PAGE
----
Complementary Activities for Teachers & Caregivers

Breathing Makes It Better
Book & Activities are appropriate for children ages 3–6

Read aloud and breathe along with this sweet story teaching children how to navigate powerful and sometimes overwhelming emotions. The rhythmic writing, recurring cues, and engaging illustrations support early literacy skills as well as social and emotional learning. The back matter includes additional practices to support the use of self-regulation and mindfulness techniques for children and the adults who care for them.

This book supports educators, parents, and caregivers in sharing strategies to identify, name, and manage difficult emotions. It empowers children to cultivate skills for emotional intelligence that can be used throughout their lifetime.

Pre- or Post-Reading Activities

Ask children about words that may be new to them. Or have children make a list of unfamiliar words as you read. Encourage children to figure out meanings of words they don’t know from contextual cues and pictures.

Possible words for discussion include:

Activities to Identify Emotions:
The focus of the activities involving feelings is to name the feeling and identify how it feels in the body. Naming emotions in real time helps children develop emotional intelligence and regulate themselves rather than react.

Naming Emotions:
Have children list as many emotions as they can. They can also share how their bodies feel when they are experiencing this emotion.

Picturing Emotions:
Use artwork to show how you feel—create or find pictures of angry, sad, happy. . . .

Feeling Statues:
Ground rules of the game: all statues are still and silent.

Have one child come to the front of the class and quietly, without others hearing, tell them an emotion for their statue. Ask them to then make their statue. Other children try to guess the emotion and say how they could tell; for example, hands like fist made me think it was an angry statue. This is a great supportive activity for social emotional learning . . . how to identify emotional cues from others.

Name a feeling out loud for the group and ask children to pose representing that emotion. Follow up with questions such as: How does it feel to pretend to have that feeling? What do you notice about your body? Your mind?

Breathing Activities

Hot Chocolate:
Activity directions listed in the back of Breathing Makes It Better.

Teddy Bear Breathing:
Activity directions listed in the back of Breathing Makes It Better.

Belly Breathing with or without Breathing Ball:
With belly breathing the belly gets a little bigger on the inhale and a little smaller on the exhale. It is as if there is a balloon in the belly that blows up when you breathe in and deflates when you breathe out. This breathing is sometimes also called balloon breathing and technically is diaphragmatic breathing.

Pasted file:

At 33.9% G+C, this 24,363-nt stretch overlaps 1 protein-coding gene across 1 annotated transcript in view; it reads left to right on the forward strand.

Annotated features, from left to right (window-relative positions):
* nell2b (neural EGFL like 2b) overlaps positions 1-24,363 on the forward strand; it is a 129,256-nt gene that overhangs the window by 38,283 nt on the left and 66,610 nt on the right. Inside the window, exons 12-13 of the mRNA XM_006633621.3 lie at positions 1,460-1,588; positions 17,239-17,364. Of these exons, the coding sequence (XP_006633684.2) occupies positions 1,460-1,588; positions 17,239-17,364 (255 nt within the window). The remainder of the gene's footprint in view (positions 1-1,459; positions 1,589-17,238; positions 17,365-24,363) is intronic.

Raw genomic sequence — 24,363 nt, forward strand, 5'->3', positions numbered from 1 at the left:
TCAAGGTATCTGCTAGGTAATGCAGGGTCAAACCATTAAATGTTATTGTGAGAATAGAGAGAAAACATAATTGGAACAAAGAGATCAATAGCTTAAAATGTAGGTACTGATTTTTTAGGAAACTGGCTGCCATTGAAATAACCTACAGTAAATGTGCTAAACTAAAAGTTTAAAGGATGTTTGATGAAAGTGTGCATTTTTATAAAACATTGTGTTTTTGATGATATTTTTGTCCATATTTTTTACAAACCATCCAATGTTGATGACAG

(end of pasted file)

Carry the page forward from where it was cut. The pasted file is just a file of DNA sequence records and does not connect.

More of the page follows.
You can also do this using an expanding ball (mini Hoberman sphere). Ask the children to breathe in as you open the ball and breathe out as you close it. This gives the children a visual focus and allows the teacher to set the pace for breathing with a visual aid. Remind the children that when they breathe in their bellies, like the ball, get bigger, and when they breathe out their bellies, like the ball, get smaller.

Questions to Ask While Reading

When you are on page that states “when your morning starts out terrible and your heart feels hurt or broken,” before reading the page that says “stop and take a breath,” ask what emotion they think the character is feeling and why. How can they tell by looking at the character’s face and situation? How might they feel in such a situation, or have they ever felt that way? Such questioning helps children develop empathy and emotional intelligence.

As you progress, you can see if you can cue the class to read “stop and take a breath” with you by saying, “what could you do?”

When it says “stop and take a breath,” and when the book says “breathe in, breathe out,” you can breathe while reading it in an exaggerated enough manner so children are cued to do it as well. MAKE SURE TO PRACTICE AS YOU READ.

When the children name a feeling, see if they can list other similar ones: anxious, scared, worried. . . .

Practice the Techniques Used in Breathing Makes It Better

Have them play an imagination game:
Pretend you are a tree, a lion, a king or queen, a mountain. . . .
How does it feel? If you want to feel strong, what could you pretend to be?
How about calm? Or happy?

Use the guided practices at the back of the book:
When inquiring with children about what triggers certain emotions, children can be given opportunities to reflect with words, art, movement, and more.

You can also ask them what image might help. They can even say the word as they breathe in and out, breathing in courage, happiness, calm. . . .

As a class you could say the rhyme together and follow the cues.

Stop and take a breath.
Be still . . . be here
Breathe in, breathe out—peace is near.

Christopher WillardDr. Christopher Willard is an author and educator who teaches at Harvard Medical School and serves on the board of the Mindfulness in Education Network and the Institute for Meditation and Psychotherapy. An established speaker in both meditation and psychotherapy communities, he regularly leads workshops and presents at conferences around the world.

Wendy O'LearyWendy O’Leary, M.Ed., educator, and author, has been teaching mindfulness and strategies for emotional awareness and regulation to children and those who care for them for over 15 years. Breathing Makes it Better, co-authored by Dr. Christopher Willard, is Wendy's first book for children. Connect with Wendy at